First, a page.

Pontiac Disbanding Police Department
Detroit Free Press via YellowBrix
October 13, 2010
PONTIAC, MI — City officials signed a memorandum of understanding Tuesday to disband the Police Department and turn patrols in Pontiac over to the Oakland County Sheriff’s Office as soon as December.
Faced with mounting red ink, the cash-strapped city of 66,000 residents has chipped away at its Police Department in recent years with layoffs and cutbacks that required help at times from Michigan State Police and the Sheriff’s Office just to keep road patrols operating.
“This is going to be very, very controversial,” said Pontiac Mayor Leon Jukowski. "We’ve known this could happen. It’s been discussed for some time, but the signing of the memorandum of understanding today makes it almost certain.
“By December, no later than January, we will no longer have a Pontiac Police Department, and our city’s public safety will be handed over to the Oakland County sheriff.”
Jukowski noted the contract still must be signed.
“Having been the department’s attorney for 10 years, I have mixed feelings about it,” he said. “The good thing is we will still have police services, including current officers. They will just be changing uniforms. I hope it’s going to work.”
An official with the union that represents Pontiac police officers objected Tuesday night to the city’s plans.
Fred Timpner, executive director of the Michigan Association of Police, said the union signed a contract with the city’s former emergency financial manager, Fred Leeb, that runs through 2012.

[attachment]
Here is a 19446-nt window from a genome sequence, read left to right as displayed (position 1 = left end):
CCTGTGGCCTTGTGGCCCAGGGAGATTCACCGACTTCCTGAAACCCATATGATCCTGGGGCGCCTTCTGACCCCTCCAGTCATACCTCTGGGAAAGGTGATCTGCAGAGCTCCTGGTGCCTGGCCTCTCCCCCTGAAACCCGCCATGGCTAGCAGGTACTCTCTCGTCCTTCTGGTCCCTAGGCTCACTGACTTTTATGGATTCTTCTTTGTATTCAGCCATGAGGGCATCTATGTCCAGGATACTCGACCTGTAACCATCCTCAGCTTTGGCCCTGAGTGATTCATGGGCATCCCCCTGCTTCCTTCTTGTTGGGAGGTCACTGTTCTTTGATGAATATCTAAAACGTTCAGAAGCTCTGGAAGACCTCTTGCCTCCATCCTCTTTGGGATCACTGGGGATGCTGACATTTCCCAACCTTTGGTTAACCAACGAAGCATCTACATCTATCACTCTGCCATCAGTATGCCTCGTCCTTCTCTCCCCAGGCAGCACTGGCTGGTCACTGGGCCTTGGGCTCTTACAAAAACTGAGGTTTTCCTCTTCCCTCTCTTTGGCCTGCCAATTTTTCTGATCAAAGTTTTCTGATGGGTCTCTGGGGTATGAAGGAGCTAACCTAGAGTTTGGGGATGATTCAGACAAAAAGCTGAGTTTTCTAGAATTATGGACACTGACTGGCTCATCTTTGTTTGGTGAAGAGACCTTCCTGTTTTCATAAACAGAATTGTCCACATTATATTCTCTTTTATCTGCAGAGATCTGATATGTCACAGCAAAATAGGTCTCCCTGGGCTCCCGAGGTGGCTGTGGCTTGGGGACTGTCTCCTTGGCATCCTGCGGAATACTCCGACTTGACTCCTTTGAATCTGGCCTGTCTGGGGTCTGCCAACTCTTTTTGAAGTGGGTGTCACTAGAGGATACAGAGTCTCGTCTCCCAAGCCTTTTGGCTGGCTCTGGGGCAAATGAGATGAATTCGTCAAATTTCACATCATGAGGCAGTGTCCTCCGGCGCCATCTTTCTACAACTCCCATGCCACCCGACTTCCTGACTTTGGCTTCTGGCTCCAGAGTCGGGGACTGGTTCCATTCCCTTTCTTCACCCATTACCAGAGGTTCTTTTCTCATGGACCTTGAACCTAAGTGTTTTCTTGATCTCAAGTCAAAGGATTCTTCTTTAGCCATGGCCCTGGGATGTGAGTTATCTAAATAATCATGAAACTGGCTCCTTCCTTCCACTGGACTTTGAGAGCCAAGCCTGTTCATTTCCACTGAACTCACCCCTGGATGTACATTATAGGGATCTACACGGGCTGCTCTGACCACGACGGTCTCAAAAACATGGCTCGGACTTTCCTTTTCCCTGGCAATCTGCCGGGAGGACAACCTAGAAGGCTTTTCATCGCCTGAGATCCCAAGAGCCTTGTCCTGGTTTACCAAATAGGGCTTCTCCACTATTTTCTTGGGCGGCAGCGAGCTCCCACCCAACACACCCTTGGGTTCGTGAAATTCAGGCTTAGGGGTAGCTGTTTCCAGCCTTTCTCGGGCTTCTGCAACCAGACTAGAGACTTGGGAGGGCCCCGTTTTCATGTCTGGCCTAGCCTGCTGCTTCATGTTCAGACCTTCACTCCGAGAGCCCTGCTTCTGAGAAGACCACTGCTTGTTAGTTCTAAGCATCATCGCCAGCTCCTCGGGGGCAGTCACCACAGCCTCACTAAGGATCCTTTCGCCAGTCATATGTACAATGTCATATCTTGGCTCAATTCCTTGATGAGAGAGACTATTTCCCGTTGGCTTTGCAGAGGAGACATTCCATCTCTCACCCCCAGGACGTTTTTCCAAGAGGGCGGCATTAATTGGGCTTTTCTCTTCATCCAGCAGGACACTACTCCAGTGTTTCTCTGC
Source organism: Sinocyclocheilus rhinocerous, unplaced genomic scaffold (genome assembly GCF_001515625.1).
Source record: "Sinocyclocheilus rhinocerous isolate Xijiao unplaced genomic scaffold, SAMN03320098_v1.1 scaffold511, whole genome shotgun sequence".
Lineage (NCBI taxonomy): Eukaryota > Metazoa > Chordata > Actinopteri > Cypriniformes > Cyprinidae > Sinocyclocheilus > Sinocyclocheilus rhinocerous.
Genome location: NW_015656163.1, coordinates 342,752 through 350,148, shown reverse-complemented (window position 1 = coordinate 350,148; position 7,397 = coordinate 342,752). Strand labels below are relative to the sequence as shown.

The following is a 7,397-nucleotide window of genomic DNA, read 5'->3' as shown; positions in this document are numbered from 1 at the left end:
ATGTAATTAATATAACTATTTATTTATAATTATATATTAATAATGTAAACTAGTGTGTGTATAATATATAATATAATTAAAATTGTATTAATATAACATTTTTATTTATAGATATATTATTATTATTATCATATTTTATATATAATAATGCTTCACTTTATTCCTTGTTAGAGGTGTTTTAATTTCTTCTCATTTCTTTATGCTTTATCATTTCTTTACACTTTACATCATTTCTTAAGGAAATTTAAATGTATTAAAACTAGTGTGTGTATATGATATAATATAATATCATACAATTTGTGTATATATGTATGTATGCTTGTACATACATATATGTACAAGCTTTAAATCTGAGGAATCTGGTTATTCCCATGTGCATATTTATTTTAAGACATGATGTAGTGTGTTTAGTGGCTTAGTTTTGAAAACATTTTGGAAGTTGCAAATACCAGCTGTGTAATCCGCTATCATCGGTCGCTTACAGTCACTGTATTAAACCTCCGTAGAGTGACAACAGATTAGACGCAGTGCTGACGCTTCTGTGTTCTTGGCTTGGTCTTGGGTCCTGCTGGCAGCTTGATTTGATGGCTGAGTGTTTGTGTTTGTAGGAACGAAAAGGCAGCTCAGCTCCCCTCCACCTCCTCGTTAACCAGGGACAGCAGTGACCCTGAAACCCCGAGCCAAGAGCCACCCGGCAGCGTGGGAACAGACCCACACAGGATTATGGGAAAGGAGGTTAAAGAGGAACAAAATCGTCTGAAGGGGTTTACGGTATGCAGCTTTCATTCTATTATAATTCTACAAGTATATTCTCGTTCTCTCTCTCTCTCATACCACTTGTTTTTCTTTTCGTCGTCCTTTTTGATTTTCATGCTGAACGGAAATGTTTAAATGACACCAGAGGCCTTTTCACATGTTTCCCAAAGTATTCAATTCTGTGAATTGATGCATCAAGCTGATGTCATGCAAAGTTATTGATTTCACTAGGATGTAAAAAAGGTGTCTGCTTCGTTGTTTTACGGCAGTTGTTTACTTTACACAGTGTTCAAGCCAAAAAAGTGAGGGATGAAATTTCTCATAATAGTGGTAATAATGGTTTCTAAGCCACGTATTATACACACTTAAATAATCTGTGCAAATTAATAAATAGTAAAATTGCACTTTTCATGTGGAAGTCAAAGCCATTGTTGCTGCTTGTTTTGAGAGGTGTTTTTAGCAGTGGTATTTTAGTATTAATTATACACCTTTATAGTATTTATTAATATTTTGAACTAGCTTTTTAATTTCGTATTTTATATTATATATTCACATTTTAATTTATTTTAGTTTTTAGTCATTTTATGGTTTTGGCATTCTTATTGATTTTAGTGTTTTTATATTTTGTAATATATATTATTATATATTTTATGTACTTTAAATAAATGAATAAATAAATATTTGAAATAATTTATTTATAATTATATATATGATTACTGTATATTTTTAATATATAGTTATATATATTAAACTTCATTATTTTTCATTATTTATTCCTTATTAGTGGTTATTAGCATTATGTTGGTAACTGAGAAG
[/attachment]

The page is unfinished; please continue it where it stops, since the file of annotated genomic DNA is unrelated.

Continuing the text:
“I believe the city has to honor that contract and we will be asking that they do that,” he said. “I don’t think there is any way they can ignore itso they can nowcontract with the sheriff. A deal is a deal.”
Emergency Financial Manager Michael Stampfler, appointed July 1, could not be reached for comment. Jukowski said the changeover is expected to save the city, which has a $12 million deficit, about $2 million a year. The Sheriff’s Office will supply 24-hour patrols and all police services, including dispatch. The sheriff is expected to operate a city substation out of the current police headquarters.
The sheriff contracts police services for 15 communities, including Rochester Hills, Royal Oak and Oxford Township.
The proposed contract from the Sheriff Office will cost about $10.2 million and provide 74 officers, the city’s current police staffing.